Friday night at 9, millions of Americans will sit in front of their televisions and watch the tropical police drama "Hawaii Five-0" on their local CBS station. And over the next week, roughly 3 million more will watch the show on their own schedule. That's an unremarkable statistic today, considering that half of American homes have a digital video recorder. But until Jan. 17, 1984, it was an open question whether consumer electronics companies would even be allowed to sell such devices.
On that day 30 years ago, a divided Supreme Court overruled the U.S. 9th Circuit Court of Appeals and declared that Sony could continue to sell its Betamax videocassette recorder despite the objections of two large Hollywood studios, Universal and Disney. It's an anniversary worth celebrating by consumers and copyright owners alike, because it helped clear the way for a multitude of new technologies that have increased the demand for creative works. Yet it hardly ended the decades-long fight between the entertainment and tech industries.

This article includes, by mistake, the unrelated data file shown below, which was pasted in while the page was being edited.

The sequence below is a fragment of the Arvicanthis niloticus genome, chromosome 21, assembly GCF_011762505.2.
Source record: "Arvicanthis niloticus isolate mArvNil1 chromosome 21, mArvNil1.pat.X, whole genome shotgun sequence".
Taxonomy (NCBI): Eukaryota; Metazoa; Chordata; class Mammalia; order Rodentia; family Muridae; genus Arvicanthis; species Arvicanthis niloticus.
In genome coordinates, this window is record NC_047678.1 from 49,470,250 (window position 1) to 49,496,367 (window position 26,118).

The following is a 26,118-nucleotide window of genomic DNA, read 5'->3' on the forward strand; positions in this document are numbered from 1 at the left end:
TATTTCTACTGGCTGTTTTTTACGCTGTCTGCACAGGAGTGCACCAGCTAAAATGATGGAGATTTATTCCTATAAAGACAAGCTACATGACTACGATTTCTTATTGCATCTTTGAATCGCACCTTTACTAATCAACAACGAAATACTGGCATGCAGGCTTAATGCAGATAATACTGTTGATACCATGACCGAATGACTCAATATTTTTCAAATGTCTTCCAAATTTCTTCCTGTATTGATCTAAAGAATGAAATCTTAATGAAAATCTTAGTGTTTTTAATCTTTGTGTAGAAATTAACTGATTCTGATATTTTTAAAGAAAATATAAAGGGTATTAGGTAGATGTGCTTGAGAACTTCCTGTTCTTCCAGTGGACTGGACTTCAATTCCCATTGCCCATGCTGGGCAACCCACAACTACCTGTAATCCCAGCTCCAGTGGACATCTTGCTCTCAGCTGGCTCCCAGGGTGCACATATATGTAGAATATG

Justice John Paul Stevens' majority opinion in Sony Corp. of America vs. Universal laid down at least two important principles for future innovators. First, even if people copied an entire show, it wasn't an infringement if they were doing so to watch the program later. And second, if a product had a substantial legitimate use (such as time-shifting shows that are broadcast free over the air), it could be sold even if some buyers put it to illegitimate use (such as making copies of shows to rent or sell). But just as important, Stevens declined to expand copyright law to restrict new capabilities Congress hadn't contemplated when it wrote the copyright statute.